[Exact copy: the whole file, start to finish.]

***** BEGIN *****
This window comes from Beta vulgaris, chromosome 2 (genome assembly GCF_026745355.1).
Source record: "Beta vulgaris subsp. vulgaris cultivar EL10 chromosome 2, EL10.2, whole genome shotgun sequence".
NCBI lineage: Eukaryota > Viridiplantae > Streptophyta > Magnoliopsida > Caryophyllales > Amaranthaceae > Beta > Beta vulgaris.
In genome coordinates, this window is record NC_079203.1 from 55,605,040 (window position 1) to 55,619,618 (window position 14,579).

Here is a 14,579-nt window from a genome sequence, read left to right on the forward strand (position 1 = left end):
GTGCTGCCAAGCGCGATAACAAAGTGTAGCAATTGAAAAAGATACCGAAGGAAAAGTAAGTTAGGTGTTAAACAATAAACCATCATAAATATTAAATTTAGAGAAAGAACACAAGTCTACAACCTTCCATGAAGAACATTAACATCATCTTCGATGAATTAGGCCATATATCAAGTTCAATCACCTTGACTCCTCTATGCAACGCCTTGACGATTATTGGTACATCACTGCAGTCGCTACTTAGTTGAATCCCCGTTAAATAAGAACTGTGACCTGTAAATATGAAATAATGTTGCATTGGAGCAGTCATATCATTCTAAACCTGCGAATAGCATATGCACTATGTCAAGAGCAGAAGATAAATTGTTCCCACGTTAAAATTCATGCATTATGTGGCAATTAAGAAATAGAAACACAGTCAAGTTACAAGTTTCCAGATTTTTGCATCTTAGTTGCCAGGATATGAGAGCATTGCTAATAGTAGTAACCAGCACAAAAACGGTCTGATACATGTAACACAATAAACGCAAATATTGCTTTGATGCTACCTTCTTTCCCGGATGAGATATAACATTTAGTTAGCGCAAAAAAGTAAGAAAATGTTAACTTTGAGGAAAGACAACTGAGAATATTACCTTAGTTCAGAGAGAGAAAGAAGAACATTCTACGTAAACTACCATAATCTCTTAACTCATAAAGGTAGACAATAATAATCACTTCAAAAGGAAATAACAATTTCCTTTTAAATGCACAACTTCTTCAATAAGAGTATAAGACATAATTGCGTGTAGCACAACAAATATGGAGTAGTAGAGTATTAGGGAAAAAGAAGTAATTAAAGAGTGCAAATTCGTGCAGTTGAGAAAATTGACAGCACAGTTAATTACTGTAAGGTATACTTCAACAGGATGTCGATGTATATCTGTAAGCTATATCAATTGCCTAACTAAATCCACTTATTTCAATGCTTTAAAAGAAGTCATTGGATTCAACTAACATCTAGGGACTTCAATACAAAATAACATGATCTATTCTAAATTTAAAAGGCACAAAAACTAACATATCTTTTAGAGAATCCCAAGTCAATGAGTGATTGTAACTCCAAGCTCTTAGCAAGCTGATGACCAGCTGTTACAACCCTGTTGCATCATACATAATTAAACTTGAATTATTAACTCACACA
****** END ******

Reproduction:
This window comes from Beta vulgaris, chromosome 2 (genome assembly GCF_026745355.1).
Source record: "Beta vulgaris subsp. vulgaris cultivar EL10 chromosome 2, EL10.2, whole genome shotgun sequence".
NCBI lineage: Eukaryota > Viridiplantae > Streptophyta > Magnoliopsida > Caryophyllales > Amaranthaceae > Beta > Beta vulgaris.
In genome coordinates, this window is record NC_079203.1 from 55,605,040 (window position 1) to 55,619,618 (window position 14,579).

Here is a 14,579-nt window from a genome sequence, read left to right on the forward strand (position 1 = left end):
GTGCTGCCAAGCGCGATAACAAAGTGTAGCAATTGAAAAAGATACCGAAGGAAAAGTAAGTTAGGTGTTAAACAATAAACCATCATAAATATTAAATTTAGAGAAAGAACACAAGTCTACAACCTTCCATGAAGAACATTAACATCATCTTCGATGAATTAGGCCATATATCAAGTTCAATCACCTTGACTCCTCTATGCAACGCCTTGACGATTATTGGTACATCACTGCAGTCGCTACTTAGTTGAATCCCCGTTAAATAAGAACTGTGACCTGTAAATATGAAATAATGTTGCATTGGAGCAGTCATATCATTCTAAACCTGCGAATAGCATATGCACTATGTCAAGAGCAGAAGATAAATTGTTCCCACGTTAAAATTCATGCATTATGTGGCAATTAAGAAATAGAAACACAGTCAAGTTACAAGTTTCCAGATTTTTGCATCTTAGTTGCCAGGATATGAGAGCATTGCTAATAGTAGTAACCAGCACAAAAACGGTCTGATACATGTAACACAATAAACGCAAATATTGCTTTGATGCTACCTTCTTTCCCGGATGAGATATAACATTTAGTTAGCGCAAAAAAGTAAGAAAATGTTAACTTTGAGGAAAGACAACTGAGAATATTACCTTAGTTCAGAGAGAGAAAGAAGAACATTCTACGTAAACTACCATAATCTCTTAACTCATAAAGGTAGACAATAATAATCACTTCAAAAGGAAATAACAATTTCCTTTTAAATGCACAACTTCTTCAATAAGAGTATAAGACATAATTGCGTGTAGCACAACAAATATGGAGTAGTAGAGTATTAGGGAAAAAGAAGTAATTAAAGAGTGCAAATTCGTGCAGTTGAGAAAATTGACAGCACAGTTAATTACTGTAAGGTATACTTCAACAGGATGTCGATGTATATCTGTAAGCTATATCAATTGCCTAACTAAATCCACTTATTTCAATGCTTTAAAAGAAGTCATTGGATTCAACTAACATCTAGGGACTTCAATACAAAATAACATGATCTATTCTAAATTTAAAAGGCACAAAAACTAACATATCTTTTAGAGAATCCCAAGTCAATGAGTGATTGTAACTCCAAGCTCTTAGCAAGCTGATGACCAGCTGTTACAACCCTGTTGCATCATACATAATTAAACTTGAATTATTAACTCACACA